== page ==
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This year, the National Heart Foundation of Australia is looking back at its achievements as the nation’s leading voice on heart health for six decades. Thanks to the Heart Foundation, Australia became the first country to report a decline in deaths from heart disease in the 1970s; and it was the Heart Foundation that persuaded the national telephone carrier to introduce a national free line for emergencies, Triple Zero (000). Since 1959, the Heart Foundation has funded more than $600 million (in today’s dollar value) in research. But, after many years of declining death rates from heart disease – built on successes in research, prevention and treatment, much of it driven by the Heart Foundation – challenges remain in the fight against the nation’s biggest killer, heart disease.
60 years ago, in Australia
Australia in the 1950s was a place of hope and prosperity, but it was also under serious threat from heart disease.
This threat led to an impassioned speech in 1959 by then Prime Minister, Sir Robert Menzies, at the creation of a voluntary organisation to address the devastating impact of heart disease on the Australian community. That organisation was the National Heart Foundation of Australia – and its establishment in 1959 could not have come at a better time.
Deaths from heart disease and stroke peaked in the 1960s, causing nearly 45 per cent of Australian deaths. Tens of thousands of these deaths occurred in people under the age of 75. Over the next 20 years, incredible advances in the knowledge of cardiovascular disease were made throughout the world, and the Heart Foundation of Australia was in an ideal position to take advantage of and contribute to them.
The triumphs and the challenges
Over the past 50 years, Australia has seen a staggering 80 per cent decrease in heart disease deaths. While the falling death rates are a triumph, heart disease remains Australia’s single leading cause of death. Behind the deaths are the large numbers of Australians at risk.
More than two thirds of Australia’s adult population – almost 13 million people, or 69.1 per cent – have at least three risk factors for heart disease, and 1.4 million Australians are at high risk of having a heart attack or stroke in the next five years. Disturbingly, many are unaware of their risk.
Australia’s biggest ‘Serial Killer’
In February 2019, the 60th anniversary of the Heart Foundation, the organisation launched a bold marketing campaign in the lead up to the nation’s federal election.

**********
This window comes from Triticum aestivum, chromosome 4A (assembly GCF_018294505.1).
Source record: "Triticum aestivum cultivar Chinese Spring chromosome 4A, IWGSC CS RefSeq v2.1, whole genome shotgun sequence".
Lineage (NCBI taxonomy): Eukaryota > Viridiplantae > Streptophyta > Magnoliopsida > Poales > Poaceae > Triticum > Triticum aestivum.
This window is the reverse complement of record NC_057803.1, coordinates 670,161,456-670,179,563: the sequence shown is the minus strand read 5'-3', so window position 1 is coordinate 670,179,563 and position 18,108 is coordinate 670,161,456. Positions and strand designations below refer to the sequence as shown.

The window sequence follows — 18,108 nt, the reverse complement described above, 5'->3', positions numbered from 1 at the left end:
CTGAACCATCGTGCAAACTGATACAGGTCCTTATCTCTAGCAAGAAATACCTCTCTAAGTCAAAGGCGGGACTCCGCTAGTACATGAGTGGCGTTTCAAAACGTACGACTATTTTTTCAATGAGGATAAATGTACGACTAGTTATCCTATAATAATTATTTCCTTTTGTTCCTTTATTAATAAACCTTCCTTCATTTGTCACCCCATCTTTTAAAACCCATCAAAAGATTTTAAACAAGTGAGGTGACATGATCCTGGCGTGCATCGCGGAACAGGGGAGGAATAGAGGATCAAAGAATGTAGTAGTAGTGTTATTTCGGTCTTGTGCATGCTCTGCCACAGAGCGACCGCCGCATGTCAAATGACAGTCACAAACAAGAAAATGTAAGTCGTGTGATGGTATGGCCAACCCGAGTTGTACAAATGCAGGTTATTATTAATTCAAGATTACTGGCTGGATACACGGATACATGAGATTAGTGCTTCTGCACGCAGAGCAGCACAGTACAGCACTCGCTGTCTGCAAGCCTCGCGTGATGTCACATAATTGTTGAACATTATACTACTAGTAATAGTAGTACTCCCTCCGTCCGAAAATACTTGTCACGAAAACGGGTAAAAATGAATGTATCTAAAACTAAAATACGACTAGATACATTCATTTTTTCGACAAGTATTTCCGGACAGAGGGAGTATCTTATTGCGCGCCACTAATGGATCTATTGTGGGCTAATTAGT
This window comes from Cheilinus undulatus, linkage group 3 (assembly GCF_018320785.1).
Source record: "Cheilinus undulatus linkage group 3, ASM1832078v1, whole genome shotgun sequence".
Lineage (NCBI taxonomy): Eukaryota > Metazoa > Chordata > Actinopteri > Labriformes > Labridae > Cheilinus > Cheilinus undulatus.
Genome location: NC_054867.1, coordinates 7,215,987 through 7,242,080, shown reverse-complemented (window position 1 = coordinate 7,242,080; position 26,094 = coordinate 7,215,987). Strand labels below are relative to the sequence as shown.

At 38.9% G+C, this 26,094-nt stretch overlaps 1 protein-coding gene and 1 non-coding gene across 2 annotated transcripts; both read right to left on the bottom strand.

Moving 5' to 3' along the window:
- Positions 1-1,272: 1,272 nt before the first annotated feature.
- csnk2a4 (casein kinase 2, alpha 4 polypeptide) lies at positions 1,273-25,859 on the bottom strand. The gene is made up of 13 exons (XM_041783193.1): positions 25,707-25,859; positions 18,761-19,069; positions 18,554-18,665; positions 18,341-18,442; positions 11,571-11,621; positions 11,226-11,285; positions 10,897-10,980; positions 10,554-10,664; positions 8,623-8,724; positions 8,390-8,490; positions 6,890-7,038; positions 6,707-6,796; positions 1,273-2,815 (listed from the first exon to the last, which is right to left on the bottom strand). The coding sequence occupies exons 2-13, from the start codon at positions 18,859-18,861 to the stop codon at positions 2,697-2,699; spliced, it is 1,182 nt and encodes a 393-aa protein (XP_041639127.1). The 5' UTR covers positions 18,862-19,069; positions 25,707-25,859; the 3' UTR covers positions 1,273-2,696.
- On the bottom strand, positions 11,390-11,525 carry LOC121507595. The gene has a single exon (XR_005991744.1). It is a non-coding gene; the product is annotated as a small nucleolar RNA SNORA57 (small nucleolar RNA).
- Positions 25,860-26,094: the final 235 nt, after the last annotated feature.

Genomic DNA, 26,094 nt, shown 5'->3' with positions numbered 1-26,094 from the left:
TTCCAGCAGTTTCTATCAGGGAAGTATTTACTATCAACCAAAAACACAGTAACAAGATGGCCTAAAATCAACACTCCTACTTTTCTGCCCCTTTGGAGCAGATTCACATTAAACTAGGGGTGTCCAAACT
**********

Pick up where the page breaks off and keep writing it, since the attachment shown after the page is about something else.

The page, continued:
The ‘Serial Killer’ campaign tapped into Australia’s fascination with ‘true crime’ by positioning heart disease as the community’s most prolific serial killer, striking 51 Australians a day. The campaign was noisy and risky, and it held decision makers to account.
The advocacy ask was a significant policy commitment; the Heart Foundation was calling for government support for the introduction of a specialised Heart Health Check – the consumer term for an Absolute Cardiovascular Disease Risk Assessment.
The campaign also encouraged Australians to understand their individual risk of heart disease by going online to use the Heart Foundation’s Heart Age Calculator – a motivational tool to raise awareness about heart disease risks. More than 650,000 Australians have used the Heart Age Calculator since its launch in February.
One week into the campaign, the Federal Government, the Federal Opposition and the Australian Greens party supported the introduction of a specific item number on Australia’s universal health care scheme for Heart Health Checks.
This achievement was the culmination of more than 10 years of persistent advocacy to convince political parties to support Medicare funding of GPs assessing patients for underlying risk factors of heart disease. A big part of this success was due to the Heart Foundation’s ability to generate evidence.
Economic modelling done by the Heart Foundation found that routine screening with Heart Health Checks for people at risk could prevent 76,500 heart attacks and strokes over the following five years, and 9,100 deaths and save $1.5 billion.
In a major win for millions of Australians at risk of heart disease, the Government committed an estimated $170 million in additional funding over five years for general practice to encourage doctors to perform Heart Health Checks for patients. The checks became available through Australia’s Medicare system on April 1, 2019.
This year was one of transformation and transition for the Heart Foundation as it changed its governance arrangements as a single, unified national organisation. The Heart Foundation’s One Heart 2018-2020 Strategy will see the organisation continues its bold plan for achieving an Australia free of heart disease through its work in prevention, support and care, and research.
1972, Heart Foundation Heart Mobile Unit
1975, A National Heart Foundation mobile education unit
1981, Heart Foundation supporters in Sydney, Australia